What should New York do about this? One simple change is to require hospitals to use one standard application form to be developed by the state. This would obviate the need for the Health Department’s audits of a failing system that lets every hospital design and implement its own policy. Other states already do something like this. For example, Massachusetts uses its state Marketplace to award hospital financial assistance. Advocates have recommended the adoption of a single application form  for years and so has  the Department of Financial Services Health Care Administrative Simplification Workgroup – a multi-stakeholder group of healthcare experts. It was also proposed in last year’s Patient Medical Debt Protection bill.               

After all these years, patients need our healthcare system to be simpler and more accessible. That remains the unfulfilled goal of Manny’s Law. Adopting one uniform statewide Hospital Financial Assistance form, to be used by all of New York’s hospitals, would be an important first step in leveling the playing field between patients and healthcare providers.   

A state Workgroup investigating ways to simplify administrative processes around health care recommended a number of policy changes that could make life easier for patients. The Health Care Administrative Simplification Workgroup was created in the FY20-21 enacted budget and submitted its final report to the Legislature a few weeks ago.

Several of the Workgroup’s recommendations had been proposed through last year’s Patient Medical Debt Protection Act, which would have enacted significant financial protections for patients – but did not pass the state Legislature. Key recommendations from the Workgroup include:

  1. Standardizing the Financial Assistance Application: The Workgroup recommended that the state develop a standardized form to be used at all hospitals for financial assistance applications. New York State started auditing hospitals’ compliance with the hospital financial assistance law in 2012. Hospitals routinely fail this audit by requiring information Social Security numbers, and tax returns as part of the application. This leads to low- and moderate-income patients becoming responsible for bills that the state has already determined they cannot afford. A standard application would eliminate these hurdles.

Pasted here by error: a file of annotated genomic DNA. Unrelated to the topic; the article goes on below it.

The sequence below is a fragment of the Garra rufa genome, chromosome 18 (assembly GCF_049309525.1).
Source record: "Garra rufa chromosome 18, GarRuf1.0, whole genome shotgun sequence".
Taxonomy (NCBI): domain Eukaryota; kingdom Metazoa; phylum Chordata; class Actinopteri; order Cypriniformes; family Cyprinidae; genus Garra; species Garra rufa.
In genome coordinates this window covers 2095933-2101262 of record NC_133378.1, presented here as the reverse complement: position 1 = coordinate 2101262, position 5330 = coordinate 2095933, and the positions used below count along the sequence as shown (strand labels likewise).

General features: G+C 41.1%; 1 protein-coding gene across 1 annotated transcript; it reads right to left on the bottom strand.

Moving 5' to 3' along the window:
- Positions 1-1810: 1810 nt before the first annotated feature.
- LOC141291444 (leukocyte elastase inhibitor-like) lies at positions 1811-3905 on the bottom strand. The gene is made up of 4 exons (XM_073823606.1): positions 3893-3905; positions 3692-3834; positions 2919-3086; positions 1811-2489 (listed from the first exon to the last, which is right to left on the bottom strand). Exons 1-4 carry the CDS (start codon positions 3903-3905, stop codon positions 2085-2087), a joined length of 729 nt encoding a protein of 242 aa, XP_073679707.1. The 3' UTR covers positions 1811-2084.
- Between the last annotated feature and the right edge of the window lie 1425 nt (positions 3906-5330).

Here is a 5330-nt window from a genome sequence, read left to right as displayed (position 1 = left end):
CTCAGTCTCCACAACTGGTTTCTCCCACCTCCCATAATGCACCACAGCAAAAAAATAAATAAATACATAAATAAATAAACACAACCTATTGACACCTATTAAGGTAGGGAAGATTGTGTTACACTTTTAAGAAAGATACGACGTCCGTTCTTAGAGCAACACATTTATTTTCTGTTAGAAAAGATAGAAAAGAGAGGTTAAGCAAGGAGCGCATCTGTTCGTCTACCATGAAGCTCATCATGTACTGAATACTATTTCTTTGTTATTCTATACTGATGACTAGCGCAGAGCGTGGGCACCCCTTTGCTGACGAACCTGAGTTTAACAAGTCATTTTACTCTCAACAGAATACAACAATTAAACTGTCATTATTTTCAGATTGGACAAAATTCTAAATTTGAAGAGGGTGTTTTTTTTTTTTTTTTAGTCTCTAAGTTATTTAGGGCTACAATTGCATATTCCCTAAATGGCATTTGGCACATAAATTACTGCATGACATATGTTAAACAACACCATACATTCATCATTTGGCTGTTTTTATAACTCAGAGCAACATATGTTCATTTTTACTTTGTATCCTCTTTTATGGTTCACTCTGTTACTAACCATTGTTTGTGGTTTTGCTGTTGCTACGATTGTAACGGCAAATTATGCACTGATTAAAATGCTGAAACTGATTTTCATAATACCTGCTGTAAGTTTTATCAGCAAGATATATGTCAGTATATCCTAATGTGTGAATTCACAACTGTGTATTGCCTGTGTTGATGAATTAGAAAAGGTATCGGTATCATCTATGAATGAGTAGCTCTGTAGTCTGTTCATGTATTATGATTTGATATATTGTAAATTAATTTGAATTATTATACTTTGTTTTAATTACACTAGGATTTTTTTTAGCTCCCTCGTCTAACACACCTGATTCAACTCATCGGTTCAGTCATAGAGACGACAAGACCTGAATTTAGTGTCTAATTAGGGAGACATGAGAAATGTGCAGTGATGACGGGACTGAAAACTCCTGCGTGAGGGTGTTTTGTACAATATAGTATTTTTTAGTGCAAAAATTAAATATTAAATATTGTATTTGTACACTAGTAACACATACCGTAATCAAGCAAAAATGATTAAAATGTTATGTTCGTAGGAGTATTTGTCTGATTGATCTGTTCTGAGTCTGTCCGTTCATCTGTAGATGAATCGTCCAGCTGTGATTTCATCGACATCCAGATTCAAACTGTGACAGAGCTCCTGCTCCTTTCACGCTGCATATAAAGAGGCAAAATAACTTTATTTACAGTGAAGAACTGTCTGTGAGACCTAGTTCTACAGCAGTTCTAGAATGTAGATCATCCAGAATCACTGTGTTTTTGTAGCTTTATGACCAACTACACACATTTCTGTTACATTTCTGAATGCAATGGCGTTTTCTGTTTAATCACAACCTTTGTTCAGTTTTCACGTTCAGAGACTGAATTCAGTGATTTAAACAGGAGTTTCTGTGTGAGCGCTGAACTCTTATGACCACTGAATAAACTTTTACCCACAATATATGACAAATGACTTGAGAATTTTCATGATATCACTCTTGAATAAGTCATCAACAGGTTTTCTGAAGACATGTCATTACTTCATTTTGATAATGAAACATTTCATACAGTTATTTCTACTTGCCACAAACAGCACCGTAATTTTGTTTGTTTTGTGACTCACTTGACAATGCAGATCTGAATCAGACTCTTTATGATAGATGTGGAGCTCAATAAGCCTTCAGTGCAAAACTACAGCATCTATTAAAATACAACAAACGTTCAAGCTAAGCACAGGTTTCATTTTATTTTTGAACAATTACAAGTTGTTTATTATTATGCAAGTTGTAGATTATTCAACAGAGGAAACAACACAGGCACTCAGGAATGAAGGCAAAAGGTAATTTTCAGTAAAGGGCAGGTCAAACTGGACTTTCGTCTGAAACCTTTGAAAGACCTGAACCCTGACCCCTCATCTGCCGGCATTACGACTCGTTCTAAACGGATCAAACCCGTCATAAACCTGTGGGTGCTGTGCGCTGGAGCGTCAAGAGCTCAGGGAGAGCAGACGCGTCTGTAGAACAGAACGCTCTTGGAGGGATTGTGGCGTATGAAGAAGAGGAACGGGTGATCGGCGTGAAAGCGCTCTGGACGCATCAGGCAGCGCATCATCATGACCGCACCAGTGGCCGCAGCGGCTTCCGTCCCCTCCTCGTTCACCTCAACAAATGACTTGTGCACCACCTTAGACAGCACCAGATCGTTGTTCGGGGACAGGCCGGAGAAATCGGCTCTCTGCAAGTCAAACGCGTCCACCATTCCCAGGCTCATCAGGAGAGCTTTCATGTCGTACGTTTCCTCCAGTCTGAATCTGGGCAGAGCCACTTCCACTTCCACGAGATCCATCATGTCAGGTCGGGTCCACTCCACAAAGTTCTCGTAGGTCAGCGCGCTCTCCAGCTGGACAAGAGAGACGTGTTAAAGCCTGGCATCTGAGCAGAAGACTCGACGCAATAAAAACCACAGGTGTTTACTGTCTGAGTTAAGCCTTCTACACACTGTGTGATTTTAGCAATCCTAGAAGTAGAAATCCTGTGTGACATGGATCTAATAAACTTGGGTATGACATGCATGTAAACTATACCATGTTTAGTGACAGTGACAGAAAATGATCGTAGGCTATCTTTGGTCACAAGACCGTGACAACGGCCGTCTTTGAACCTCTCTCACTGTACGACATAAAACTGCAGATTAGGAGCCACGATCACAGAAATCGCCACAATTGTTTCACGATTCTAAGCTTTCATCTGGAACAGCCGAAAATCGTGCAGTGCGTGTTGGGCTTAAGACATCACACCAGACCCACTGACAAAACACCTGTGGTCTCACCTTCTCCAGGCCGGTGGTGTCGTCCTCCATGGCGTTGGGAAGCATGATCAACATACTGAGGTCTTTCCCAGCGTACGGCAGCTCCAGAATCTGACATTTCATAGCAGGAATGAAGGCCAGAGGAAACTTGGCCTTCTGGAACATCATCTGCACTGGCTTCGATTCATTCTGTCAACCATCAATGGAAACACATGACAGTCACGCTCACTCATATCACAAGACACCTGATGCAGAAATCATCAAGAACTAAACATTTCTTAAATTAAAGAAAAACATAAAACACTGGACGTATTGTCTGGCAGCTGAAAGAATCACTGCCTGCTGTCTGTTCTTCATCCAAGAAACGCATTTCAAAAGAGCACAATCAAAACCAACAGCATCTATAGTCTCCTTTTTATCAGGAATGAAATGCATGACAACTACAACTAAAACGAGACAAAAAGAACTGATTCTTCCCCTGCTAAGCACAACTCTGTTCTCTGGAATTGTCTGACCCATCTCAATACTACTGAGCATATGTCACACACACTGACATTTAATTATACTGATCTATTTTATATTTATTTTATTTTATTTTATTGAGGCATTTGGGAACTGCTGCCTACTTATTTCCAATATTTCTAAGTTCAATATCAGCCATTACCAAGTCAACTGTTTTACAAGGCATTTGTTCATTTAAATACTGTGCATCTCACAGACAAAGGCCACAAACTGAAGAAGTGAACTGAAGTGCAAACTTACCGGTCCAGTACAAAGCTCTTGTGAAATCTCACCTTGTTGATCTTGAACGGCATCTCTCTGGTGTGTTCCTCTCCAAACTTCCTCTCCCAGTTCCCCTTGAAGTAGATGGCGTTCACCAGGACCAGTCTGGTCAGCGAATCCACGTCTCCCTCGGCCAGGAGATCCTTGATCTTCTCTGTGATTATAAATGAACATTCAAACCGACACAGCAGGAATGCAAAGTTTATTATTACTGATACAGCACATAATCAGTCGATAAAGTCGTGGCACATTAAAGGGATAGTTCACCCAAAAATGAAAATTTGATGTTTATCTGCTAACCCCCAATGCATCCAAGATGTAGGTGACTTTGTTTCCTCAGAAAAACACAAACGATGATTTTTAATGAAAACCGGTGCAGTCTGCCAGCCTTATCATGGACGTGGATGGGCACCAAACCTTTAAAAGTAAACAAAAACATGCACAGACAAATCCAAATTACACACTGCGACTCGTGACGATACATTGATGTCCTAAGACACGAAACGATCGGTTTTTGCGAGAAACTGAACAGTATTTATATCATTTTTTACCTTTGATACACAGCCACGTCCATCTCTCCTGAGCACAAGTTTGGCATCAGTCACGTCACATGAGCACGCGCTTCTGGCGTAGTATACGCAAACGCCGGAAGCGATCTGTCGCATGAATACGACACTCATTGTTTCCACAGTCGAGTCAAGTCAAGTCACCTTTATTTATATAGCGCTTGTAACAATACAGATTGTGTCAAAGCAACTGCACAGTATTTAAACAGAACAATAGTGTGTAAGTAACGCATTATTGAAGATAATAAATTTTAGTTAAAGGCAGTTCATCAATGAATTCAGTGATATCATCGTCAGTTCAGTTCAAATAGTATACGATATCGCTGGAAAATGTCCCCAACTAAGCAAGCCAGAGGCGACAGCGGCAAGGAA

2. Regulating Facility Fees: Another piece of the Patient Medical Debt Protection Act that appears in the Workgroup recommendations is that providers inform patients about facility fees before they receive services. The Workgroup also recommends prohibiting facility fees charges for preventive care visits. Facility fees are overhead charges for hospital care, but they are increasingly charged to patients who receive services elsewhere as more and more doctors’ offices are purchased by hospitals. This recommendation could be enacted this year by passing A3470B/S2521B.
  3. Standardizing Financial Liability Forms: Another patient-friendly recommendation from the Workgroup is for providers to standardize patient financial liability forms. Patients are sometimes asked to sign these forms before appointments without adequate time to understand what they are signing. This is an unfair practice, as the forms ask patients to accept financial responsibility for the costs of care before they know what care they need or how much it costs. Patients have even been denied care for refusing to sign the forms.

           Another batch of recommendations in the report would improve the prior authorization process, which is how health plans decide whether a doctor’s recommendation is medically necessary before approving payment. The Workgroup recommended that plans clearly identify which services require pre-authorization, review those services annually to decide if pre-authorization is sensible, and flag situations where patients are required to get multiple pre-authorizations for the same treatment when it is needed more than once. The Workgroup also recommends that health plans post their clinical review process in an easily accessible location on their websites so that patients and anyone helping them can understand why services are authorized or not. Patients need this information to appeal decisions that might be against medical best practices or are inappropriate for their specific health care needs.

The Biden Administration is planning to draft a new public charge rule, and is gathering information before it does so through a public comment process. Advocates have until October 22 to submit their comments (you can read the request for comments here.)